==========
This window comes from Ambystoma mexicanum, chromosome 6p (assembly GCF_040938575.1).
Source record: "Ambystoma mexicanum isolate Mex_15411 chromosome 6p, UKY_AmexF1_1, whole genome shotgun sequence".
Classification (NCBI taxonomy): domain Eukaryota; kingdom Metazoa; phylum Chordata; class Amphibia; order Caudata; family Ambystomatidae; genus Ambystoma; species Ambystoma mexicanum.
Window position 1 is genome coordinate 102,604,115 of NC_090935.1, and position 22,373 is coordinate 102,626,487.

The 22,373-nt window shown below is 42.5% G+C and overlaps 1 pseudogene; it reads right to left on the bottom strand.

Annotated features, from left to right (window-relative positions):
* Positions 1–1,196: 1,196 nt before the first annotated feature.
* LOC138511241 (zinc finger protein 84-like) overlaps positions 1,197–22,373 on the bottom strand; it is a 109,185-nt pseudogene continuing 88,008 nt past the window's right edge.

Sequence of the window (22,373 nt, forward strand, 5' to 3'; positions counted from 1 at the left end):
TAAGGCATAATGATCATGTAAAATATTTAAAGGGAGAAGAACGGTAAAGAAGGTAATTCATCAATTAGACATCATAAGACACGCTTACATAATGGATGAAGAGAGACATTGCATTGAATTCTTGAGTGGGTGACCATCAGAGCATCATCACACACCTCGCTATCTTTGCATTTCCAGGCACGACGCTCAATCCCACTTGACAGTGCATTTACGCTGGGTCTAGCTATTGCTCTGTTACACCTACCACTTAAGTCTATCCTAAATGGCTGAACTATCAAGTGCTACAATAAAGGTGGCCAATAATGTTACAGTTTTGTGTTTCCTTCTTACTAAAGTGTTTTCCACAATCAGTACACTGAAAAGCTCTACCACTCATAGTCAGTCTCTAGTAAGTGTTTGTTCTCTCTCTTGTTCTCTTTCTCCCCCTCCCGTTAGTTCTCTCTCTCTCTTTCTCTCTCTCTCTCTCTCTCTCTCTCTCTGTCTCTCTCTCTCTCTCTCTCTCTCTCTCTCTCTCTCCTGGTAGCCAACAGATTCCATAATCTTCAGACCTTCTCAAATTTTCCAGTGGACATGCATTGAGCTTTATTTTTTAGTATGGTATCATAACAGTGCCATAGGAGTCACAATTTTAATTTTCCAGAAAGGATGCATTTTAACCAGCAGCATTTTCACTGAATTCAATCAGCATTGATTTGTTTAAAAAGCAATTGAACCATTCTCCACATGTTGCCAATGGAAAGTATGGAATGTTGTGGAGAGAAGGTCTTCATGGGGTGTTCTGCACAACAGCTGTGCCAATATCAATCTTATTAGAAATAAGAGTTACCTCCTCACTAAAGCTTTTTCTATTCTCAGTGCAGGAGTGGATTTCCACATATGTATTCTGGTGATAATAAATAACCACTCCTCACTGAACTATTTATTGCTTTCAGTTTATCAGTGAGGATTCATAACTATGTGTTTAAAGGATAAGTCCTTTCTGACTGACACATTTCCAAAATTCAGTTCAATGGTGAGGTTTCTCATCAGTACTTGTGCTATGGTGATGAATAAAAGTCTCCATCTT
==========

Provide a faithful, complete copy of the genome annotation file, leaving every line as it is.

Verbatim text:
This window comes from Ambystoma mexicanum, chromosome 6p (assembly GCF_040938575.1).
Source record: "Ambystoma mexicanum isolate Mex_15411 chromosome 6p, UKY_AmexF1_1, whole genome shotgun sequence".
Classification (NCBI taxonomy): domain Eukaryota; kingdom Metazoa; phylum Chordata; class Amphibia; order Caudata; family Ambystomatidae; genus Ambystoma; species Ambystoma mexicanum.
Window position 1 is genome coordinate 102,604,115 of NC_090935.1, and position 22,373 is coordinate 102,626,487.

The 22,373-nt window shown below is 42.5% G+C and overlaps 1 pseudogene; it reads right to left on the bottom strand.

Annotated features, from left to right (window-relative positions):
* Positions 1–1,196: 1,196 nt before the first annotated feature.
* LOC138511241 (zinc finger protein 84-like) overlaps positions 1,197–22,373 on the bottom strand; it is a 109,185-nt pseudogene continuing 88,008 nt past the window's right edge.

Sequence of the window (22,373 nt, forward strand, 5' to 3'; positions counted from 1 at the left end):
TAAGGCATAATGATCATGTAAAATATTTAAAGGGAGAAGAACGGTAAAGAAGGTAATTCATCAATTAGACATCATAAGACACGCTTACATAATGGATGAAGAGAGACATTGCATTGAATTCTTGAGTGGGTGACCATCAGAGCATCATCACACACCTCGCTATCTTTGCATTTCCAGGCACGACGCTCAATCCCACTTGACAGTGCATTTACGCTGGGTCTAGCTATTGCTCTGTTACACCTACCACTTAAGTCTATCCTAAATGGCTGAACTATCAAGTGCTACAATAAAGGTGGCCAATAATGTTACAGTTTTGTGTTTCCTTCTTACTAAAGTGTTTTCCACAATCAGTACACTGAAAAGCTCTACCACTCATAGTCAGTCTCTAGTAAGTGTTTGTTCTCTCTCTTGTTCTCTTTCTCCCCCTCCCGTTAGTTCTCTCTCTCTCTTTCTCTCTCTCTCTCTCTCTCTCTCTCTCTGTCTCTCTCTCTCTCTCTCTCTCTCTCTCTCTCTCTCCTGGTAGCCAACAGATTCCATAATCTTCAGACCTTCTCAAATTTTCCAGTGGACATGCATTGAGCTTTATTTTTTAGTATGGTATCATAACAGTGCCATAGGAGTCACAATTTTAATTTTCCAGAAAGGATGCATTTTAACCAGCAGCATTTTCACTGAATTCAATCAGCATTGATTTGTTTAAAAAGCAATTGAACCATTCTCCACATGTTGCCAATGGAAAGTATGGAATGTTGTGGAGAGAAGGTCTTCATGGGGTGTTCTGCACAACAGCTGTGCCAATATCAATCTTATTAGAAATAAGAGTTACCTCCTCACTAAAGCTTTTTCTATTCTCAGTGCAGGAGTGGATTTCCACATATGTATTCTGGTGATAATAAATAACCACTCCTCACTGAACTATTTATTGCTTTCAGTTTATCAGTGAGGATTCATAACTATGTGTTTAAAGGATAAGTCCTTTCTGACTGACACATTTCCAAAATTCAGTTCAATGGTGAGGTTTCTCATCAGTACTTGTGCTATGGTGATGAATAAAAGTCTCCATCTT